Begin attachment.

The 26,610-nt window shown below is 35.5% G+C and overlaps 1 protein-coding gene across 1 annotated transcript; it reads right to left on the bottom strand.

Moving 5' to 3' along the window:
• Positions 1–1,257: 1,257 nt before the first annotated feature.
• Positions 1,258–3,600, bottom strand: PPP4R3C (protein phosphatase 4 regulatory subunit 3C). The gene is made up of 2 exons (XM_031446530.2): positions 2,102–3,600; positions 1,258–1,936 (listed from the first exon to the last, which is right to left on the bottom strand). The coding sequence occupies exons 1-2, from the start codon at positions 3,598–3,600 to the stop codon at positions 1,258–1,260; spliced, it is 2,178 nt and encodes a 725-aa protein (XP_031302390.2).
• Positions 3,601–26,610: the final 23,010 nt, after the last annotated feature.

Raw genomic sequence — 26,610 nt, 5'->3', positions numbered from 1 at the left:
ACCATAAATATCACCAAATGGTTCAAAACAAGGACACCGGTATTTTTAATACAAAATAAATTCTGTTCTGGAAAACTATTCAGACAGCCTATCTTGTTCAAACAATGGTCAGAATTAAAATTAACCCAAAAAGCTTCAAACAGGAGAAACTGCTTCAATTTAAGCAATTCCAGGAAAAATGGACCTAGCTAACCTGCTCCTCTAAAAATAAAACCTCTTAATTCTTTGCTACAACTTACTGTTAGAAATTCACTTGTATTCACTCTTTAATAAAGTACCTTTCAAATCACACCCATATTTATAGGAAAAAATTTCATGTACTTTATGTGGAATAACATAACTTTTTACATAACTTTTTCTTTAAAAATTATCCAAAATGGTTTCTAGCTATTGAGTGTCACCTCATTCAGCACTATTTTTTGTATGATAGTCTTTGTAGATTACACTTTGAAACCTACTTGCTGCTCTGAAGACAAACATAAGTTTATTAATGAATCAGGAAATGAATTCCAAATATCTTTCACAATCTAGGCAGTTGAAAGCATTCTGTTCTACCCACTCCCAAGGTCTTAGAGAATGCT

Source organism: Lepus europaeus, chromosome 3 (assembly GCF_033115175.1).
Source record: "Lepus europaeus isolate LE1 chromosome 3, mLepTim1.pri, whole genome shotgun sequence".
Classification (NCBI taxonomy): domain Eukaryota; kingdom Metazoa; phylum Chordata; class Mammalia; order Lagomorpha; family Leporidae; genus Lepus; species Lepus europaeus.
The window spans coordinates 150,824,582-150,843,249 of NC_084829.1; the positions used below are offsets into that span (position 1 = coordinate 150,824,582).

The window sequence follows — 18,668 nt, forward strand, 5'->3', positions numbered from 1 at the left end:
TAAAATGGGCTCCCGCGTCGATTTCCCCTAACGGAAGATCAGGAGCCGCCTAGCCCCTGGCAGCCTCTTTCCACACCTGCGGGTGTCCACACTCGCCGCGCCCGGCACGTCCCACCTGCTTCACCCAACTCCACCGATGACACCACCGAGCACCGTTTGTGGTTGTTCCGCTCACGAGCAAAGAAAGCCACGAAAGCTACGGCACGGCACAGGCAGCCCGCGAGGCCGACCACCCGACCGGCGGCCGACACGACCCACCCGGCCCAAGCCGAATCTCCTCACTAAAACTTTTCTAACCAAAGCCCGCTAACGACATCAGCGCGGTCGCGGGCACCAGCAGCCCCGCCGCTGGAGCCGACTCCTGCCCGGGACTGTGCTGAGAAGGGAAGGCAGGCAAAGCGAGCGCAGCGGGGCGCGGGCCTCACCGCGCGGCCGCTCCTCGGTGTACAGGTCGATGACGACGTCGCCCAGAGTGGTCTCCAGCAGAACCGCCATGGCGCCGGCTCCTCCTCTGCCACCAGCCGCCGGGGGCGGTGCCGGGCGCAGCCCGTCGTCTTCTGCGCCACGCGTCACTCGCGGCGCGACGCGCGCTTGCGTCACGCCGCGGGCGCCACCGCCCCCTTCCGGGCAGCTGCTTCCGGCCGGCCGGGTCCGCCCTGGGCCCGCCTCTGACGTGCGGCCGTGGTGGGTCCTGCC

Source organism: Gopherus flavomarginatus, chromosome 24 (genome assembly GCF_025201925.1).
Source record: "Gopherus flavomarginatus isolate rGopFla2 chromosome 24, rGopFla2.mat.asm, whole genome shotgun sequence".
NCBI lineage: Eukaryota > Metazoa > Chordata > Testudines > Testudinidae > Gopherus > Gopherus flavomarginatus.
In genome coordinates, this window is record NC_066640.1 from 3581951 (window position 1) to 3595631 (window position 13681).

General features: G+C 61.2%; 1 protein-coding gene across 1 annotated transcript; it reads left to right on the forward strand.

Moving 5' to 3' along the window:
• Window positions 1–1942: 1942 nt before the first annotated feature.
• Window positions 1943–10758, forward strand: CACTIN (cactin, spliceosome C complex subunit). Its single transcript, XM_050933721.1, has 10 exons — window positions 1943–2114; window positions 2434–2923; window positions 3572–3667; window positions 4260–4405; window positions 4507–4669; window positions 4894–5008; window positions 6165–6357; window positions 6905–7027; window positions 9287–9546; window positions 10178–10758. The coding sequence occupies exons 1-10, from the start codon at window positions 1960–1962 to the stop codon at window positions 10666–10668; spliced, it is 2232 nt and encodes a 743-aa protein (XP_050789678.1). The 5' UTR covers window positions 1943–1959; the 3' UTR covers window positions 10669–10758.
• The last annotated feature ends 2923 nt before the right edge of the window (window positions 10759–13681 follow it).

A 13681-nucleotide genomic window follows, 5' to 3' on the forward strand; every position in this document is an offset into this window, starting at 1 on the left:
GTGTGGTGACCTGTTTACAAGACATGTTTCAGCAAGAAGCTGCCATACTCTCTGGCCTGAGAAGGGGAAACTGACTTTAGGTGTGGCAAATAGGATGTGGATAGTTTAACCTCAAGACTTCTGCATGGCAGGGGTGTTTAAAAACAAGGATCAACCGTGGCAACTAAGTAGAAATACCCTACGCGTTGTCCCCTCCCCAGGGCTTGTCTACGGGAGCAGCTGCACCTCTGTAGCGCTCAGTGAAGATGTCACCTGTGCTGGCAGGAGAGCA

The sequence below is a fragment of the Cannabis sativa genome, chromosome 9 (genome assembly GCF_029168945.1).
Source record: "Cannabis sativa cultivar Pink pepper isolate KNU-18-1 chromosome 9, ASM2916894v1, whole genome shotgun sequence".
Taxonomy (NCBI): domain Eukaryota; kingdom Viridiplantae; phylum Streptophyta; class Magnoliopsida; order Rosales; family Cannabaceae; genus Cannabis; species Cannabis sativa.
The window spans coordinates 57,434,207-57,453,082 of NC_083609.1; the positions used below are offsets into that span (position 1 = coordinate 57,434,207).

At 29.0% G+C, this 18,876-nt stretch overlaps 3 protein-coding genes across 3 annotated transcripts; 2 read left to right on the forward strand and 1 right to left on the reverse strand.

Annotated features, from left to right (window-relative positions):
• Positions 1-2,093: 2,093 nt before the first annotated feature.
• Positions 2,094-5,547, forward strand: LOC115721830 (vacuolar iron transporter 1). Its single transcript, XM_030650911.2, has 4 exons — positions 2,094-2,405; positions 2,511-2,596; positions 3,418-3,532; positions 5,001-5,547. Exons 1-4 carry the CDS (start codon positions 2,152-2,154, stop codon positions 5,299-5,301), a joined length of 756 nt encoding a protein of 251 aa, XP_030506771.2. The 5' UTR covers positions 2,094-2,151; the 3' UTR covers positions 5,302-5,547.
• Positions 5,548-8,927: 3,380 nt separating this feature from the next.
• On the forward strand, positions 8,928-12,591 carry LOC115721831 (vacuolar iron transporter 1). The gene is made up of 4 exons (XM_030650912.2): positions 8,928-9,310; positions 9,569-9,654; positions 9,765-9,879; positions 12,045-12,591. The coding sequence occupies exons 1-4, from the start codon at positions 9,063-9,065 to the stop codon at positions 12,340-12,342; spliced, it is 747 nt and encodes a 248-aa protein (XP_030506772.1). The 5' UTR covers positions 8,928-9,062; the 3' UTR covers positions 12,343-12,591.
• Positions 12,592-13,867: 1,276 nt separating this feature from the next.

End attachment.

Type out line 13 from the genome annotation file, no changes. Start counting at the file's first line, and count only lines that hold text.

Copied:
TAAAATGGGCTCCCGCGTCGATTTCCCCTAACGGAAGATCAGGAGCCGCCTAGCCCCTGGCAGCCTCTTTCCACACCTGCGGGTGTCCACACTCGCCGCGCCCGGCACGTCCCACCTGCTTCACCCAACTCCACCGATGACACCACCGAGCACCGTTTGTGGTTGTTCCGCTCACGAGCAAAGAAAGCCACGAAAGCTACGGCACGGCACAGGCAGCCCGCGAGGCCGACCACCCGACCGGCGGCCGACACGACCCACCCGGCCCAAGCCGAATCTCCTCACTAAAACTTTTCTAACCAAAGCCCGCTAACGACATCAGCGCGGTCGCGGGCACCAGCAGCCCCGCCGCTGGAGCCGACTCCTGCCCGGGACTGTGCTGAGAAGGGAAGGCAGGCAAAGCGAGCGCAGCGGGGCGCGGGCCTCACCGCGCGGCCGCTCCTCGGTGTACAGGTCGATGACGACGTCGCCCAGAGTGGTCTCCAGCAGAACCGCCATGGCGCCGGCTCCTCCTCTGCCACCAGCCGCCGGGGGCGGTGCCGGGCGCAGCCCGTCGTCTTCTGCGCCACGCGTCACTCGCGGCGCGACGCGCGCTTGCGTCACGCCGCGGGCGCCACCGCCCCCTTCCGGGCAGCTGCTTCCGGCCGGCCGGGTCCGCCCTGGGCCCGCCTCTGACGTGCGGCCGTGGTGGGTCCTGCC